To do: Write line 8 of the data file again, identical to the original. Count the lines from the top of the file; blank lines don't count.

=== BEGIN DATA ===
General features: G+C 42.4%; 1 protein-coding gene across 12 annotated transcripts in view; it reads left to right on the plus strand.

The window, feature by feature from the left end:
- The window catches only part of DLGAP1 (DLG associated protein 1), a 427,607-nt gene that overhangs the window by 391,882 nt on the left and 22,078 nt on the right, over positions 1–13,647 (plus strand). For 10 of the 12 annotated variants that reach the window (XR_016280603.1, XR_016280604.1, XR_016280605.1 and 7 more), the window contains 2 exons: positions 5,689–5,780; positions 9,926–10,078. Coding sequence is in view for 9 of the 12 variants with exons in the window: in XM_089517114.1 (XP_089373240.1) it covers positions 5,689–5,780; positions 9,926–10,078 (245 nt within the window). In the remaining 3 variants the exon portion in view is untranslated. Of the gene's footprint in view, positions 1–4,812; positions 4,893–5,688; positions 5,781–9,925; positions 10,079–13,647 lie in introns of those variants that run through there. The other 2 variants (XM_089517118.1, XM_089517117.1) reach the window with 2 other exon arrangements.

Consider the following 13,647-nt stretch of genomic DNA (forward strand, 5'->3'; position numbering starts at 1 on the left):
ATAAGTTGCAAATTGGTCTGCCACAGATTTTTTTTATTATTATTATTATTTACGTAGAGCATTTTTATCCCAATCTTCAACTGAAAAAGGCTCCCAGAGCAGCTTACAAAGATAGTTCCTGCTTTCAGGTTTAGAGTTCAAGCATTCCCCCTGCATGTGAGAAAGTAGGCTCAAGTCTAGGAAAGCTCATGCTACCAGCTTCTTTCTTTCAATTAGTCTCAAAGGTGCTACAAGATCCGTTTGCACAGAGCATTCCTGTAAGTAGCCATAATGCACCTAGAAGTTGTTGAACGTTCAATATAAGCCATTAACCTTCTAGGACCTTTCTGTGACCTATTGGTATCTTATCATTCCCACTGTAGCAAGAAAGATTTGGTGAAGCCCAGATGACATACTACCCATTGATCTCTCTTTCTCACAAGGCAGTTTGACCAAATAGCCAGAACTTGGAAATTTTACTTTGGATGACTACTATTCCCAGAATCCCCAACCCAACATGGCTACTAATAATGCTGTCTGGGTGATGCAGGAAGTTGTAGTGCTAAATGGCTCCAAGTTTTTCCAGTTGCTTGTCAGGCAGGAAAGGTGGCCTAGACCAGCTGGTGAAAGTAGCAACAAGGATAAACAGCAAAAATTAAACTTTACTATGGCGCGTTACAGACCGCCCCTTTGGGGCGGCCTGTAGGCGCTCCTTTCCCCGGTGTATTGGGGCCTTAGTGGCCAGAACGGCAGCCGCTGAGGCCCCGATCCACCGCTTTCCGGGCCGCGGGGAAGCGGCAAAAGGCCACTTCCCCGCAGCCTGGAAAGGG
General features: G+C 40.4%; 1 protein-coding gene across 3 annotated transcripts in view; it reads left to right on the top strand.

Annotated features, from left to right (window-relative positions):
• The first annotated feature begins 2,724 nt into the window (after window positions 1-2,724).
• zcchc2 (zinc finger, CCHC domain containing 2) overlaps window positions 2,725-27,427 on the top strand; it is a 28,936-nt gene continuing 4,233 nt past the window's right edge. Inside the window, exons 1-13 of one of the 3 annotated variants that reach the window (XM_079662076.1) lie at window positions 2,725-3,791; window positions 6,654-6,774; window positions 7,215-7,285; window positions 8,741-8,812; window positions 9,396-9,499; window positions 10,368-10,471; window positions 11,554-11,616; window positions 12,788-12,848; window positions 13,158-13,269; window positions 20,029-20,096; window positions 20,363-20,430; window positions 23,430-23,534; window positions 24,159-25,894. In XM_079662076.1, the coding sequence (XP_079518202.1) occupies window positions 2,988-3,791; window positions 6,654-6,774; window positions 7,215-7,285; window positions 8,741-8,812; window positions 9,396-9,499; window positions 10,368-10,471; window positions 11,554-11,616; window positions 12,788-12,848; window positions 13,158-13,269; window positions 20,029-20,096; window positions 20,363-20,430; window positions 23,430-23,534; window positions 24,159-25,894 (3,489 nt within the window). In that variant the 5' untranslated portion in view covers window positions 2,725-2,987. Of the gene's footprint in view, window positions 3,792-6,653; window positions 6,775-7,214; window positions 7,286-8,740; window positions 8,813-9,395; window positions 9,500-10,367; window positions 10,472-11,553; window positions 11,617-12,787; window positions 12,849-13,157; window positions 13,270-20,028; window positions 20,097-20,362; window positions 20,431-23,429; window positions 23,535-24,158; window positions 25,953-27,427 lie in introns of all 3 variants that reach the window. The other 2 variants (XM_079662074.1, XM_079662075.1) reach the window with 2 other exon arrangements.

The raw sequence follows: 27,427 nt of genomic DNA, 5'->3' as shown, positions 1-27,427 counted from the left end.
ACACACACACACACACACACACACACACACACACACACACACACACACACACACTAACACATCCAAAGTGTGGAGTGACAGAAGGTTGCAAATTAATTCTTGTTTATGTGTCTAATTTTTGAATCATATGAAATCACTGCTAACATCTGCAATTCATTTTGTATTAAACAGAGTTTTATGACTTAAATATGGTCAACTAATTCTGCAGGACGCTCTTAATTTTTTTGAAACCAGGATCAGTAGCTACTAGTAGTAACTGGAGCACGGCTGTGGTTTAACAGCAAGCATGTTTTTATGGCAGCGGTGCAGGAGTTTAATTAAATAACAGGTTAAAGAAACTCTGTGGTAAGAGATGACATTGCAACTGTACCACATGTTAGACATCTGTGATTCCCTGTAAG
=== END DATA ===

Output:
• The first annotated feature begins 2,724 nt into the window (after window positions 1-2,724).